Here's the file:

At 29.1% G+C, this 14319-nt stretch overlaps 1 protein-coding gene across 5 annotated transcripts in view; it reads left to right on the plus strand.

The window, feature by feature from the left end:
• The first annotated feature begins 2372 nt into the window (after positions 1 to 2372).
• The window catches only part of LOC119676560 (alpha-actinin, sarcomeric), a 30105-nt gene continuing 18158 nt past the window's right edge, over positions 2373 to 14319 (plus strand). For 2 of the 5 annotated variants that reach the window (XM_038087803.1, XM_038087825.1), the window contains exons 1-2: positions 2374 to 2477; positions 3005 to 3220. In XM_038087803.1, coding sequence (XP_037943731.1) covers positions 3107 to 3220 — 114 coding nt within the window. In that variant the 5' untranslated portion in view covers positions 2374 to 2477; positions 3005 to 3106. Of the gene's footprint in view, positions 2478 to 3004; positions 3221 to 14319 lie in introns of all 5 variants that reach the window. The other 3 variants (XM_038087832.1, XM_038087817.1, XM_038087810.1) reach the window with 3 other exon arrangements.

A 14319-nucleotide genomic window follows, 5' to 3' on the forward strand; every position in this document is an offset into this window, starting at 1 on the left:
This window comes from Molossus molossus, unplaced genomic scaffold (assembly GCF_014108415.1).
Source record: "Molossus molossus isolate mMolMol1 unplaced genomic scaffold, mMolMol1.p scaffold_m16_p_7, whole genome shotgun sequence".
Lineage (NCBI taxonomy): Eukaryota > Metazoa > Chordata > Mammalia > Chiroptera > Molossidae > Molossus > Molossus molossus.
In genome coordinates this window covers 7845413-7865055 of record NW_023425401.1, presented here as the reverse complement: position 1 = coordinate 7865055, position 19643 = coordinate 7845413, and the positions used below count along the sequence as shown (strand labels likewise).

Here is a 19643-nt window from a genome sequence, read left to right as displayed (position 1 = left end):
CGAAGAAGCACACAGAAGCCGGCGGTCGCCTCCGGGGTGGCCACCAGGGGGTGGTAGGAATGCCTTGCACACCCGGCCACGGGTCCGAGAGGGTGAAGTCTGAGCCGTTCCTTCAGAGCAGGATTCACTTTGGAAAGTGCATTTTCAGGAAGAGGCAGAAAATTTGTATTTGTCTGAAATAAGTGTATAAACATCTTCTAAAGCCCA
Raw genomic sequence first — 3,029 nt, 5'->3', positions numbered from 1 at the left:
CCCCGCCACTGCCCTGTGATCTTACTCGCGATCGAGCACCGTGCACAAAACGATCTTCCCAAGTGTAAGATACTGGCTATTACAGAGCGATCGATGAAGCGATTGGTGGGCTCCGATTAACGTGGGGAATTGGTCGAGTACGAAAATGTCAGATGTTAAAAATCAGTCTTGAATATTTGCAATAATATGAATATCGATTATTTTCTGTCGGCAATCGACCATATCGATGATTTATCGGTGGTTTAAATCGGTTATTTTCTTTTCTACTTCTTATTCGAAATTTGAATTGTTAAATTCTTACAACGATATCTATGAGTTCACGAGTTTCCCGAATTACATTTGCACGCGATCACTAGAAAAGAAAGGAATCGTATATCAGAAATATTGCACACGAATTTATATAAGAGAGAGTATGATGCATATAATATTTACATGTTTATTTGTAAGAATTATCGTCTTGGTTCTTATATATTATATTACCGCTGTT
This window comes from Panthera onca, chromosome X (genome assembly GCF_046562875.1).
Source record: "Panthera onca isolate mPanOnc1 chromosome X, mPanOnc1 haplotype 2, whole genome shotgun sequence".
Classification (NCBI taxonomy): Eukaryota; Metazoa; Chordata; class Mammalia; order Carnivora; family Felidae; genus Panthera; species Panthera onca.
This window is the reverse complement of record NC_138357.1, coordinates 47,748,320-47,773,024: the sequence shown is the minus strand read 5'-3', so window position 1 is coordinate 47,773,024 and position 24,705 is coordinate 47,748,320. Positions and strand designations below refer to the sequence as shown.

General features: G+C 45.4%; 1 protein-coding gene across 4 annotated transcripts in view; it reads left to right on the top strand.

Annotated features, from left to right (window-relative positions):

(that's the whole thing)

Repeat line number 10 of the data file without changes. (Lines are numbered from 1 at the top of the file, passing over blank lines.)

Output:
Here is a 19643-nt window from a genome sequence, read left to right as displayed (position 1 = left end):